Thursday, May 31, 2007

Fighting over their castles / UK / Economist

there is not much to add..... the chart says it all.....and the fact that they have a have a (shadow) "housing minister" makes it even more weird....

dem ist nicht vile hinzuzufügen....der chart spricht für sich...... und die tatsache das die sogare "einen hausminister" haben kann einem schon merkwürdig vorkommen....

How a long boom in house prices has altered Britain

OF ALL the forces that have changed Britain over the past decade or so, the long bull market in housing is perhaps the strongest—and the most anonymous. High house prices have done their work quietly, reshaping concentrations of wealth and stoking clashes over supply. Other rich countries have had house-price booms too, but Britain's has been faster and more furious (see chart). And high levels of home ownership (Britons are more likely to own bricks than even Americans but less likely to own equities) have magnified their effect.

As problems go, the fact that the proportion of properties fetching £1m ($2m) or more in 1996 prices has increased more than tenfold since then (according to Nationwide, a mortgage provider) seems a nice one to have. For a decade, buying a house has been a one-way bet, which is one reason why more people are anxious to make it. But this windfall largely represents transfers from young to old. Those who have houses may choose to help their children get one too—over 40% of first-time buyers now receive help from their parents, according to the Council of Mortgage Lenders. But children whose parents do not own homes will be left behind....
High property prices have also intensified conflicts over supply. MPs frequently receive complaints from constituents about new housing developments in their neighbourhoods. These are now balanced by complaints from parents who worry about their children staying at home indefinitely, stretching adolescence into a fourth decade. Since 2000 the number of loans made to first-time buyers has declined to levels last seen in the early 1990s, when interest rates touched 15% and many people could not afford to borrow.

Below the bottom rung of the private housing ladder, a different sort of conflict has arisen. One side-effect of high prices has been to increase demand for the social housing that is home to about 4m households. Unfair allocation of subsidised housing has become a favourite theme for the right-wing British National Party (BNP). Last year its candidates prospered in local elections by whispering that Nigerian immigrants were being favoured. Similar stories abound in areas that have seen lots of immigrants arrive from eastern Europe. Last month Margaret Hodge, a Labour minister, suggested that indigenous folk should have first refusal.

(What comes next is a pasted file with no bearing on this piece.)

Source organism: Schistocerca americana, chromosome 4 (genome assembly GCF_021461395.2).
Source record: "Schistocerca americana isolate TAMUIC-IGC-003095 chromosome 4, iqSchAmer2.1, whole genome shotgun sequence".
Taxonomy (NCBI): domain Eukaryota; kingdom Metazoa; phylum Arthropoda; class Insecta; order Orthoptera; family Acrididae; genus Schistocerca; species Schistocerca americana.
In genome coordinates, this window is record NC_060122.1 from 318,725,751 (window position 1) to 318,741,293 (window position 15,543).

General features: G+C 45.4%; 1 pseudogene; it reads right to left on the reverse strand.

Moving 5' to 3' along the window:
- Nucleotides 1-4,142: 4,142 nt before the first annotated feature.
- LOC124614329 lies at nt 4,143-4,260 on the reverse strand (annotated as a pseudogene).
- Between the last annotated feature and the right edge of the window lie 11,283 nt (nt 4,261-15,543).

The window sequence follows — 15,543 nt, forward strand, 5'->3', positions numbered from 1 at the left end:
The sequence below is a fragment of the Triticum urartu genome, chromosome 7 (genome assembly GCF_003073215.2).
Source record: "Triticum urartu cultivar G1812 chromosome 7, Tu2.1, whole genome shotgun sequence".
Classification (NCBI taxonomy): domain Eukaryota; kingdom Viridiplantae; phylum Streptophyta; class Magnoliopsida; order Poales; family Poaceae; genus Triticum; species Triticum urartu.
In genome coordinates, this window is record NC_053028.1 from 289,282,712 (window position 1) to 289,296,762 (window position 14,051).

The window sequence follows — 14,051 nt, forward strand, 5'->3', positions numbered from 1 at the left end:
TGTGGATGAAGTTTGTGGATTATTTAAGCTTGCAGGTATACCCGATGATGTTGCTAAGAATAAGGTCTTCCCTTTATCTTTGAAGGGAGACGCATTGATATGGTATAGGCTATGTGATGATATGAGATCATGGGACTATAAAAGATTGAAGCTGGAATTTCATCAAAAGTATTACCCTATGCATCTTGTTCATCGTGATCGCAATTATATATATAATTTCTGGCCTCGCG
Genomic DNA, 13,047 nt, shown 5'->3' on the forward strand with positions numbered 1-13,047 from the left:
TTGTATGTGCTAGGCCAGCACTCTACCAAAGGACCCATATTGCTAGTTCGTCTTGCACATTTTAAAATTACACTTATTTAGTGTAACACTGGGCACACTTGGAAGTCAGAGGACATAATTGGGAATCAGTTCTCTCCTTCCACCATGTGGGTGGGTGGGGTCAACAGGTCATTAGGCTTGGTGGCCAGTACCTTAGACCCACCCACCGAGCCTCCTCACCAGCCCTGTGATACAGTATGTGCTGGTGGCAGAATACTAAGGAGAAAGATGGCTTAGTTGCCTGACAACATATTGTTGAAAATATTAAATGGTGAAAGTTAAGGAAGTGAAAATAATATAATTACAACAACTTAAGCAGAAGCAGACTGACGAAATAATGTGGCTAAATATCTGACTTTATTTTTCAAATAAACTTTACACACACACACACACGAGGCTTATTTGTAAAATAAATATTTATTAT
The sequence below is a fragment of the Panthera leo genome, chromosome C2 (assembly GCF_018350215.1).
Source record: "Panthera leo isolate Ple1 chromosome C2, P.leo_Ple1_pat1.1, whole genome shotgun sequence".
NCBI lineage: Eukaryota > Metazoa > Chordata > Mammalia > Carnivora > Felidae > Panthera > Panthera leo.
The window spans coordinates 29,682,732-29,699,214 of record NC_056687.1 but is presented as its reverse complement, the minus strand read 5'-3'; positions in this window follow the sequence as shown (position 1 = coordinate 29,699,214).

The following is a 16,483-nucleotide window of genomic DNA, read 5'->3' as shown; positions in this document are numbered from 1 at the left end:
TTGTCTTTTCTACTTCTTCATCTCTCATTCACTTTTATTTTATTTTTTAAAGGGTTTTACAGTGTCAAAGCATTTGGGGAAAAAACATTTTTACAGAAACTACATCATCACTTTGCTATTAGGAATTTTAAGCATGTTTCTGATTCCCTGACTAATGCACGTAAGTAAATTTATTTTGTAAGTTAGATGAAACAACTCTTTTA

These problems are likely to get worse as the housing supply, which has only crept up while prices have been rocketing, comes under pressure from a bulge in demand. This stems from two trends. The first is a rising population, thanks to increased longevity and higher net immigration (up from 50,000-60,000 a year in the mid-1990s to an annual average of 185,000 in the three years to 2005). The second is that more people are living alone. As a result, the number of households in England will increase from 21.1m in 2004 to 26m by 2026, according to official projections......

The capital, circa 1860
To see how these conflicts are playing out, take a look at London. The city's population has been rising steadily, and yet parts of its centre are becoming less densely populated. Westminster, and Kensington and Chelsea, two expensive boroughs, are the most popular places to own second homes, according to council-tax returns. Add to that the fact that London attracts wealthy foreigners who are willing to pay several million pounds for a home to live in part-time, and the result is a city whose most desirable parts are emptying.